In Louisville, Kentucky, civil rights groups are calling on prosecutors to drop felony charges against 87 people who held a peaceful sit-in protest Tuesday outside the home of Attorney General Daniel Cameron. The demonstrators were demanding the arrest and prosecution of the officers who killed Breonna Taylor, a Black Louisville resident who was shot inside her own home in March. Among those arrested: the president of the Minneapolis NAACP, Houston Texans wide receiver Kenny Stills and Women’s March co-founder Linda Sarsour. If convicted on felony charges, they could face up to five years in prison. “What they’re attempting to do is intimidate protesters,” says Marc Lamont Hill. “They’re attempting to send a message that nobody should be out here investigating something that clearly needs investigation.”
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AMY GOODMAN: This is Democracy Now!, democracynow.org, The Quarantine Report. I’m Amy Goodman, with Nermeen Shaikh. Scores of protesters gathered Tuesday for a peaceful sit-in outside the home of the Kentucky attorney general, Daniel Cameron, urging him to charge the officers involved in the killing of Breonna Taylor. She’s the 26-year-old Black woman, an EMT, who was treating COVID patients, an aspiring nurse, who was shot to death by police inside her own apartment in March.
Several celebrities, including NFL player Kenny Stills of the Houston Texans, and activists Tamika Mallory and Linda Sarsour were arrested, along with more than 80 other protesters. They all face several charges, including a felony for intimidating a participant in the legal process. Hayes Gardner, a reporter for The Courier-Journal in Louisville, tweeted Sarsour saying, quote, “We are being charged with a felony as an intimidation tactic by the LMPD in hopes that they believe we will never do this ever again because of that charge. As you know, we are not intimidated, in fact, very emboldened right now.”
For more, we continue our conversation with Marc Lamont Hill, professor of media studies and urban education at Temple University, author of a number of books, including Nobody: Casualties of America’s War on the Vulnerable, from Ferguson to Flint and Beyond.
So, talk about what’s happened in Louisville, Marc, this killing of Breonna Taylor, this remarkable young woman who was treating people with COVID-19, an EMT, hoping to be a nurse. Police storm her apartment. She’s there with her boyfriend. They shoot into it blindly, one of the officers shooting into the window of her bedroom, where there were curtains. She was shot to death with eight bullets in her. Talk about what happened this week.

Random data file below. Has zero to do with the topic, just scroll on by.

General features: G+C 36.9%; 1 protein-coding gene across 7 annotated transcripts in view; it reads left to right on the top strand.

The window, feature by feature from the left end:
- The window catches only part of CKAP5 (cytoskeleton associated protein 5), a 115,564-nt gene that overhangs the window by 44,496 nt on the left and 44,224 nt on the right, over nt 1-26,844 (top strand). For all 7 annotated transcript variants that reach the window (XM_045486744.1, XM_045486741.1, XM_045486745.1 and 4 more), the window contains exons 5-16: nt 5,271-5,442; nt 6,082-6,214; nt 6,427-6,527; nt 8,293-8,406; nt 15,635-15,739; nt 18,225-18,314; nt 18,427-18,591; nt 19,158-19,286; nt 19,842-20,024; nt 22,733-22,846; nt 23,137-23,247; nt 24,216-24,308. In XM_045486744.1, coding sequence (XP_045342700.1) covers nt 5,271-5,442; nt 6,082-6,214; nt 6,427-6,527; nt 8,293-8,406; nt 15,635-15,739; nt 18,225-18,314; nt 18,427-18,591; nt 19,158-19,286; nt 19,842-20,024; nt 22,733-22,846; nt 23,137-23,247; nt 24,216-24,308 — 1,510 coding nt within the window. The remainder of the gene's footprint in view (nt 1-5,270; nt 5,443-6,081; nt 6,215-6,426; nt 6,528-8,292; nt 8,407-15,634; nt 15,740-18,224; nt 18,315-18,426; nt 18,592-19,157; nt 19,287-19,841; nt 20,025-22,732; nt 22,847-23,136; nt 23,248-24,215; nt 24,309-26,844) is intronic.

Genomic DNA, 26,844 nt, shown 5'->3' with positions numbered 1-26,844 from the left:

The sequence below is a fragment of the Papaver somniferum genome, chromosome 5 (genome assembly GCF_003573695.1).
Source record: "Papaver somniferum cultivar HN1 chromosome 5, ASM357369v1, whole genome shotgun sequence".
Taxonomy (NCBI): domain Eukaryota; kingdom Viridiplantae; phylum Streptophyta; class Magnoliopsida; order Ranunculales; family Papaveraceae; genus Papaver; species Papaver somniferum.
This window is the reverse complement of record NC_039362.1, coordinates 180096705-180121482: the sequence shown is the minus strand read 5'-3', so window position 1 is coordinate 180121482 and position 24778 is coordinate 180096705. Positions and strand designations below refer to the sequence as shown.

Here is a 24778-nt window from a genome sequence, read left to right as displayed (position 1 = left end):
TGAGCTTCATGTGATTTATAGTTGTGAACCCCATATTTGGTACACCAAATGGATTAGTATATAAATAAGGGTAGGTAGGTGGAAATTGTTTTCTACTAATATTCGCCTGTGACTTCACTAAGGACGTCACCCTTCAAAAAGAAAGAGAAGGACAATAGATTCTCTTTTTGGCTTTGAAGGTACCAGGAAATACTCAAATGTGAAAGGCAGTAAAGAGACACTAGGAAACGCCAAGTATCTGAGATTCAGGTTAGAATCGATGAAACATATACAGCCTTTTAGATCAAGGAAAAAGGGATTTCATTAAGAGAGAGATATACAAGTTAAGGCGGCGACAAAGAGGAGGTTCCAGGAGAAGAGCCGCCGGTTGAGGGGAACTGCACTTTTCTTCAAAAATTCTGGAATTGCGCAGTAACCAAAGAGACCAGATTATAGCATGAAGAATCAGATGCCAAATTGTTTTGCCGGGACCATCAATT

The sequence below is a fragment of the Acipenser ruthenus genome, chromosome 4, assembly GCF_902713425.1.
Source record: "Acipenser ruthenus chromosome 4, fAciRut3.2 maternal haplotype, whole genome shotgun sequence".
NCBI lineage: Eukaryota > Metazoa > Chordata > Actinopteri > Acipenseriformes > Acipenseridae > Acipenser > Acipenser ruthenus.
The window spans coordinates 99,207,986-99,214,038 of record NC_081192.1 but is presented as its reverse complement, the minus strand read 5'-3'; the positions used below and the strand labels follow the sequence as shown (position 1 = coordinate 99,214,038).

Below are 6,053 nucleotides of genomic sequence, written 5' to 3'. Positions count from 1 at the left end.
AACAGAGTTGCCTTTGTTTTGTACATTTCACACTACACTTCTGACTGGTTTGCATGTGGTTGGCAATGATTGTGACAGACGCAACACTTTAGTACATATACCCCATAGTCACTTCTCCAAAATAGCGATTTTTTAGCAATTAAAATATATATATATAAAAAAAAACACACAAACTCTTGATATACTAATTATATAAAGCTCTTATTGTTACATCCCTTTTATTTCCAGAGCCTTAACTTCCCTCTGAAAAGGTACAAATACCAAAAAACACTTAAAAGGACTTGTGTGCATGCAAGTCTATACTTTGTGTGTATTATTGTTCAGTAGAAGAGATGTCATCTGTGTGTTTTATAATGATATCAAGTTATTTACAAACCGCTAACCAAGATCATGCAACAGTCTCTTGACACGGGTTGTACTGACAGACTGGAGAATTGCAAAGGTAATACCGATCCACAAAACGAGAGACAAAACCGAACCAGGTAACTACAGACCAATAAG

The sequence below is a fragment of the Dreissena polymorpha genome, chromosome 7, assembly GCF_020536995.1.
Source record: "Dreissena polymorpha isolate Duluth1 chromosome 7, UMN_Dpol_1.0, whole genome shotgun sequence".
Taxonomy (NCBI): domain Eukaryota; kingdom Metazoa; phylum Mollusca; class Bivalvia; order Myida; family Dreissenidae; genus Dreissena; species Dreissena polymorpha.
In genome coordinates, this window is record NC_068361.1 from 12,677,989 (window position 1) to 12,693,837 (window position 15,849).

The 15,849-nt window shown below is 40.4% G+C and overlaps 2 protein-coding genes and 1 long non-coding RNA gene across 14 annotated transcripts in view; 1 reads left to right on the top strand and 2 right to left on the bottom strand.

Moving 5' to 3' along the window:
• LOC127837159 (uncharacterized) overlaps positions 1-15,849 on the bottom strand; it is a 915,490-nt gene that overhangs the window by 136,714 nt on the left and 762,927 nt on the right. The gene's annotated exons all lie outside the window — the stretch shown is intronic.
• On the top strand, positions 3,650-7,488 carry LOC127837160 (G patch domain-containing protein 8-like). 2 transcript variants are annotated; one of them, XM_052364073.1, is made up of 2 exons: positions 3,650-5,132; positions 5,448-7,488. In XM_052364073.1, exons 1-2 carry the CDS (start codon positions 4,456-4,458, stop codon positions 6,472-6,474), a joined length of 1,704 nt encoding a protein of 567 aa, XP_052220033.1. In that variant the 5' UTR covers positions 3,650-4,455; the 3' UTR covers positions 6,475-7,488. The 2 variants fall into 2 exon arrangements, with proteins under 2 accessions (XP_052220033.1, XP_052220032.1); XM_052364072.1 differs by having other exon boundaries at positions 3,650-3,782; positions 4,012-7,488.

MARC LAMONT HILL: Yeah. And again, I think you’re right, and I know you know this very well, Amy, and Breonna Taylor was an extraordinary, remarkable woman. But even had she been unremarkable, even if she had made many mistakes and even if she hadn’t been a hero, she still deserves not to die at the hands of the state.
And what we saw this week was the public responding very powerfully to — or, rather, excuse me, the people responding very powerfully to the state’s failure to produce any semblance of justice in her case. When I saw 87 people were arrested — you know, we’ve all protested; we’ve all been arrested. And usually we get a slap on the wrist. Usually we get misdemeanors for civil disobedience. But when you see someone getting a Class D felony for intimidating a person involved in a legal process, as Linda Sarsour said, what they’re attempting to do is intimidate protesters. They’re attempting to send a message that no one should be out here investigating something that clearly needs investigation.
You know, you have someone who dies in March, and until the public scrutiny is on there, we get no movement, even though there’s so many questions about this case, from why they were there to why he was wantonly shooting a gun, to why the police report had no information about even her being killed or even harmed, to why the state attorney is acting so slowly and with so little commitment to justice. And so, you see people protesting and risking their lives, risking their careers, and it’s a beautiful statement. But we can’t stand here as a public and allow them to intimidate these protesters.
And finally, Amy, I just want to thank you for keeping Breonna Taylor’s case in the public eye, because, for so long, this was not a story. And too often the deaths of Black women, girls and fems go unnoticed. And so it’s really important that people like you and others keep these stories in the public mind.
NERMEEN SHAIKH: And, Marc, could you also talk about the attorney general, the Kentucky attorney general, Daniel Cameron, who is the state’s first Black attorney general, and the first Republican to hold the office in more than 17 years? He’s been backed by President Trump.
MARC LAMONT HILL: Yeah. You know, the great anthropologist and novelist Zora Neale Hurston said, you know, sometimes your skinfolk ain’t your kinfolk. You know, I don’t look to Black people in positions of power to necessarily produce justice for Black people. I’m interested in what their politics are. I’m interested in what their commitments are. And so, when I see a Black appointee reinforcing the very same racist practices and policies that his white predecessors have, I find no joy or no pleasure in that. And the fact that this is a Trump appointee speaks not only to how unlikely we are to get justice from this position, but how important it is in November for us to do everything we can to remove Trump from office.
NERMEEN SHAIKH: And, Marc, I want to go to another case, the decision by the Manhattan District Attorney’s Office to indict Amy Cooper. You’ve questioned this decision. Amy Cooper is the woman who called the police and falsely claimed that a Black man in Central Park was threatening her. You tweeted in response, quote, “We can’t criminalize our way out of social problems. … [T]hese retributive approaches will not largely impact the powerful. Who will be most likely criminalized if we intensify prosecutions for filing false police reports? Not the Amy Coopers of the world,” you tweeted. Could you elaborate on why you think this is so problematic?